The Times’ articles about Afghanistan or Pakistan or Liberia are vital both in terms of national security and US readers’ ability to be intelligent world citizens. These articles are increasingly unique to the Times — too few newspapers are investing in them. But these articles are doubly cursed: they’re expensive to produce and they’re unlikely to attract a large paying audience.

S/G: With the ever increasing glut of news content available online how will people in the years ahead be able to find quality journalism?

Henry: Because of the high cost of production, quality journalism — which is to say multi-sourced, thoughtfully reported stories that take more than an hour to produce — are going to be scarcer and scarcer. So, in fact, its not going to be that hard to identify or locate — the good stuff is going to stick out like a sore thumb. But most readers don’t care and in terms of mindshare, the good stuff is going to get crowded out. Take a look at the little “top posts” box in the right column of the Huffington Post. Many folks think of HuffPo as a paragon of serious new media. On any given day, half HuffPo’s top stories are about semi-nude celebrities.

S/G: What are you looking forward to seeing at SXSW 2010 ?

Henry: Wow, it’s a long list. I look forward to catching up with lots of old friends and also meeting new people I’ve become fans of on Twitter.

To keep everyone straight, I’ve actually built a map of all the people at SXSW I want to catch up with:

Explore the rest of the SXSW 2010 Q&A Series.

Image credits, from left to right:
Austin – by tantek
Badge – by adactio
4sq iPhone app – by dpstyles(tm) [dennis crowley]
Microphone – by hiddedevries
Nexus One – by pittaya

SXSW 2010 Q&A: Fred Benenson

Rachel Lovinger   March 8, 2010

The Breakdown: As we gear up for SXSW Interactive to officially get started at the end of the week, enjoy our interview with Fred Benenson (@Mecredis), who works for Kickstarter and teaches courses on copyright and cyberlaw at NYU/ITP. Fred is leading the panel Can You Copyright a Tweet? which will discuss the implications of intellectual property when it’s shared with the world in 140 character chunks.    

S/G: Why would people be concerned about whether they can copyright tweets?

Fred: The main reason is that there’s a bit of confusion over the issue in general. Tweets themselves, at 140 characters appear to be too short to copyright. This stems from the fact that authors can’t assert copyright over individual sentences or titles or even short phrases.

But that doesn’t mean the content someone generates on Twitter isn’t theirs to do what they want with. It just means that they probably can’t prevent someone from using a tweet of theirs in some other context. Twitter’s Terms of Use specifically states that you own your tweets, so they’re trying to be pretty clear and straightforward about it too. But I still think there’s some haziness over what happens when someone takes a tweet of yours and puts it on a coffee mug for sale in CafePress or wherever.

S/G: Which of your own tweets would you most want to copyright?

Fred: Anything anyone creates and fixes in a tangible medium that has marginal creativity is automatically subject to copyright protection. So this means that my tweet stream is already my copyright, and the question is really which of my tweets don’t I want to copyright. I actually don’t care at all. Twitter’s strength is its ability to spread a message quickly and if someone’s reusing my tweet here or there, I have absolutely no problem with that.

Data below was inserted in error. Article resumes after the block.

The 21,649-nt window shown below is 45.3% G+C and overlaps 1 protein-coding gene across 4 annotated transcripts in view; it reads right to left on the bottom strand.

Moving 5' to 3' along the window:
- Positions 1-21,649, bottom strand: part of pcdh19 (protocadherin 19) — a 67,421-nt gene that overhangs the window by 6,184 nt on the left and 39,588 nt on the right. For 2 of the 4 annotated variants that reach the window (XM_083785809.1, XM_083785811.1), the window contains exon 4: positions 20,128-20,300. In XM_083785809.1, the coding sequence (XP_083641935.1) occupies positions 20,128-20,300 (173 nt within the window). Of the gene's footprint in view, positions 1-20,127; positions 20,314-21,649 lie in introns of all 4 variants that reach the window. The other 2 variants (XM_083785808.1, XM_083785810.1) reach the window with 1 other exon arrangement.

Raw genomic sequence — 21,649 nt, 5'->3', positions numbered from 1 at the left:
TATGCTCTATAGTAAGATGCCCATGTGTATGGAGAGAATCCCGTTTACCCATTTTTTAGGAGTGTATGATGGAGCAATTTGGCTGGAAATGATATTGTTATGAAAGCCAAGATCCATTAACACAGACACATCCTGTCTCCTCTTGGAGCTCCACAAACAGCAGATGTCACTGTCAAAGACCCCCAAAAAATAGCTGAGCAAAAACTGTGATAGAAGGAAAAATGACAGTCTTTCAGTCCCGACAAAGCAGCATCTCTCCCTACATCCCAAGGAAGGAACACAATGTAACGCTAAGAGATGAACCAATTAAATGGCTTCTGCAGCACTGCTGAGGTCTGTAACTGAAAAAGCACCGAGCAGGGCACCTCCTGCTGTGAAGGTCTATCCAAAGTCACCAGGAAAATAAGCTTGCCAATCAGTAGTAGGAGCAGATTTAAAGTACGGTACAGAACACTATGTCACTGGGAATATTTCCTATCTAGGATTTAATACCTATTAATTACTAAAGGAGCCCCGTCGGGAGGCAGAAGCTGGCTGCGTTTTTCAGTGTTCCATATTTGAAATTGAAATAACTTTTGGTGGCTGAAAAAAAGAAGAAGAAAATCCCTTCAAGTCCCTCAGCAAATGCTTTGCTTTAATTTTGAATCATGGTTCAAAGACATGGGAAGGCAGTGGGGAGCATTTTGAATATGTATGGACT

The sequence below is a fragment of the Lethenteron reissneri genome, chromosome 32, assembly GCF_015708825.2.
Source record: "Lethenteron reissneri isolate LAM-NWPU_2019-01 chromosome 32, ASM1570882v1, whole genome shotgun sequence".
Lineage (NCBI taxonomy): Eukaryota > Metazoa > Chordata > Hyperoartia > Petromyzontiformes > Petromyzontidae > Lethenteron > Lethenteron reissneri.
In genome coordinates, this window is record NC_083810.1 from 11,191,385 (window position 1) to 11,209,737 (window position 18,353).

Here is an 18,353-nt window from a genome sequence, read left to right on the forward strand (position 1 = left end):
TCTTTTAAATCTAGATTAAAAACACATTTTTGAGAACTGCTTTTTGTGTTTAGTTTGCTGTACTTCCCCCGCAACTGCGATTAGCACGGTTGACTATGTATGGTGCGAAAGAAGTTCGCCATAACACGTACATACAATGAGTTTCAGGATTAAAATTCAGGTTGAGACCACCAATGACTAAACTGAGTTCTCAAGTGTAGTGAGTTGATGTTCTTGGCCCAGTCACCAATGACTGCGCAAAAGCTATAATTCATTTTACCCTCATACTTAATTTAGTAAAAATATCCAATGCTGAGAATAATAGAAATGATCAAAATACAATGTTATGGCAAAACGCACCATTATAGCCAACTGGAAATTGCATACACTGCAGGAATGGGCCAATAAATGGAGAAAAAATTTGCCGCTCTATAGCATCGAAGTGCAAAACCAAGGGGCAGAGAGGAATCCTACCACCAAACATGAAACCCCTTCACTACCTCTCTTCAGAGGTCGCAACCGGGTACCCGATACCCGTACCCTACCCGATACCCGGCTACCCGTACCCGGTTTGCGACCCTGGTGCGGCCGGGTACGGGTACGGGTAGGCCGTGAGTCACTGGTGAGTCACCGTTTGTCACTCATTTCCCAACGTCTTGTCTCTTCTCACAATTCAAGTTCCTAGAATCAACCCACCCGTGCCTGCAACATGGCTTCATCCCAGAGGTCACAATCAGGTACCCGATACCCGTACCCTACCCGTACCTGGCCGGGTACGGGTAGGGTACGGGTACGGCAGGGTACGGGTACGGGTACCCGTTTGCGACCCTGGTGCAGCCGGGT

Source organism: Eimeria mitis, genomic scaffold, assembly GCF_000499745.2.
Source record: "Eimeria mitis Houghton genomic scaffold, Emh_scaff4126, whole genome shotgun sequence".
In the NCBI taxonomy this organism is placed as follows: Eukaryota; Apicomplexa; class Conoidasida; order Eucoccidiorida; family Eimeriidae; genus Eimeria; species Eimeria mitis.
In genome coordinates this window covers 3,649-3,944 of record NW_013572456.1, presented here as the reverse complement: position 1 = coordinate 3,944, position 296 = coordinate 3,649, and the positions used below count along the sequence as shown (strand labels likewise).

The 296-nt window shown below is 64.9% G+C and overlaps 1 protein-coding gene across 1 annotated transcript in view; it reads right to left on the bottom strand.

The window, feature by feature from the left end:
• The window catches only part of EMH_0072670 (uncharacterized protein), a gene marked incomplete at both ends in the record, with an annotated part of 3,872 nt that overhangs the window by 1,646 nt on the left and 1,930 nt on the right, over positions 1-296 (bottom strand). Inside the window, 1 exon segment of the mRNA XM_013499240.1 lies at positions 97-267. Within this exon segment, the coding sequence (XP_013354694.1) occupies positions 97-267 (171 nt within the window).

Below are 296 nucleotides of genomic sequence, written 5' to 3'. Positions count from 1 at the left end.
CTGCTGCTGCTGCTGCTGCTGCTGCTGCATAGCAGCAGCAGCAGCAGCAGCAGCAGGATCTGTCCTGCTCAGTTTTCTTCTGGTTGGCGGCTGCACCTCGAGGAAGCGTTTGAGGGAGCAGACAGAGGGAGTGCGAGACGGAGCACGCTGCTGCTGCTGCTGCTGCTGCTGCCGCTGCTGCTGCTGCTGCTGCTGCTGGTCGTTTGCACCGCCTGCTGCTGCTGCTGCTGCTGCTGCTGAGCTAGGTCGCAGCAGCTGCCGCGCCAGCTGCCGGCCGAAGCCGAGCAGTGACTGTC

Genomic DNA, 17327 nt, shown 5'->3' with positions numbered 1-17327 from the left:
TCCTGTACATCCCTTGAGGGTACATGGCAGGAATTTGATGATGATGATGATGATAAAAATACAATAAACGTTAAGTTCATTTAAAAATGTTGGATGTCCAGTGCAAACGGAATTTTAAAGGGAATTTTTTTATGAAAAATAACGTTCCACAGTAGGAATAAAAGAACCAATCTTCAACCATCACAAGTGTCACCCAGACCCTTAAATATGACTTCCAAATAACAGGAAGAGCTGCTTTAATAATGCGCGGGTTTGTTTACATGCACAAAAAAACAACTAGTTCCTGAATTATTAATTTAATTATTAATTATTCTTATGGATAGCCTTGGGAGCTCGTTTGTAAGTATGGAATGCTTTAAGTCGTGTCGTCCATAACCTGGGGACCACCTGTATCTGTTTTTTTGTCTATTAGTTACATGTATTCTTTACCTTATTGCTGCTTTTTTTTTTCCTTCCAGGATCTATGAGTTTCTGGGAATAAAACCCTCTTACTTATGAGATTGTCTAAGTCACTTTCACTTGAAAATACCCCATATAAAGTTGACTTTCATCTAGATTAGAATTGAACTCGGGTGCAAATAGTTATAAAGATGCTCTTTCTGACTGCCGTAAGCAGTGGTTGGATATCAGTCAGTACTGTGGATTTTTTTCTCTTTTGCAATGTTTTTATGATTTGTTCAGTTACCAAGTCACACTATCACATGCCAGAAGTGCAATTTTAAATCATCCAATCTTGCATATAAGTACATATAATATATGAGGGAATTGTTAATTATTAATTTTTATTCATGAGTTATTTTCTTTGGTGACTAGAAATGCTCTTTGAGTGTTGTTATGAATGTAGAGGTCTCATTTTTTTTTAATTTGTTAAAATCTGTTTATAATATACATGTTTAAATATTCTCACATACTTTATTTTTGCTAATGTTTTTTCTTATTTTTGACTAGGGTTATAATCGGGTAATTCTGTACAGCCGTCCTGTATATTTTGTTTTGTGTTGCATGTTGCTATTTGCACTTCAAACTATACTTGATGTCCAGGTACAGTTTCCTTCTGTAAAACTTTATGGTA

S/G: For years you worked at Creative Commons, and now you work at Kickstarter. Both are projects designed to support people who want to create and share things. What inspired you to get involved with each of these projects?

Fred: I’ve been involved in the free culture movement for almost 10 years at this point. We’re really interested in digital activism, technology advocacy, and privacy rights online. I was initially pulled into the copyfight when I got interested, in high school, in a trial involving a teenage hacker and the right to distribute source code that cracked DVD’s digital rights management software. In college I realized that the recording industry’s lawsuits against college students were essentially a political and generational issue: filesharing was not as cut and dry as they were making it, and for a lot of young people, sharing content online was a natural and inevitable cultural evolution.

So it seemed like the seeds of a real political movement that I could get involved in. At the same time, other students at Swarthmore College were getting involved in a very interesting and public lawsuit with a voting machine manufacturer over whether internal memos could be censored using copyright law. Copyright law seemed to be at the heart of a lot of interesting battles over the future of technology and I started reading Lawrence Lessig’s Free Culture. By senior year of college, I had started Free Culture @ NYU, a student group that was part of an international movement to raise awareness about these issues. It’s still going strong, and there’s a whole new generation of student activists at the helm.

After college, Creative Commons just felt like a natural place for me to work. And it was a great couple of years of really getting established in the copyright reform scene. I started talking to Kickstarter about how some of their project creators were using CC and how I found that interesting (the free culture community has been interested in utilizing a business model for creators that doesn’t wholly depend on leveraging copyright). That lead to more conversations and it just seemed like a good step to make. And the last couple of months have been great at Kickstarter, and I can’t wait to see more free culture projects on the platform.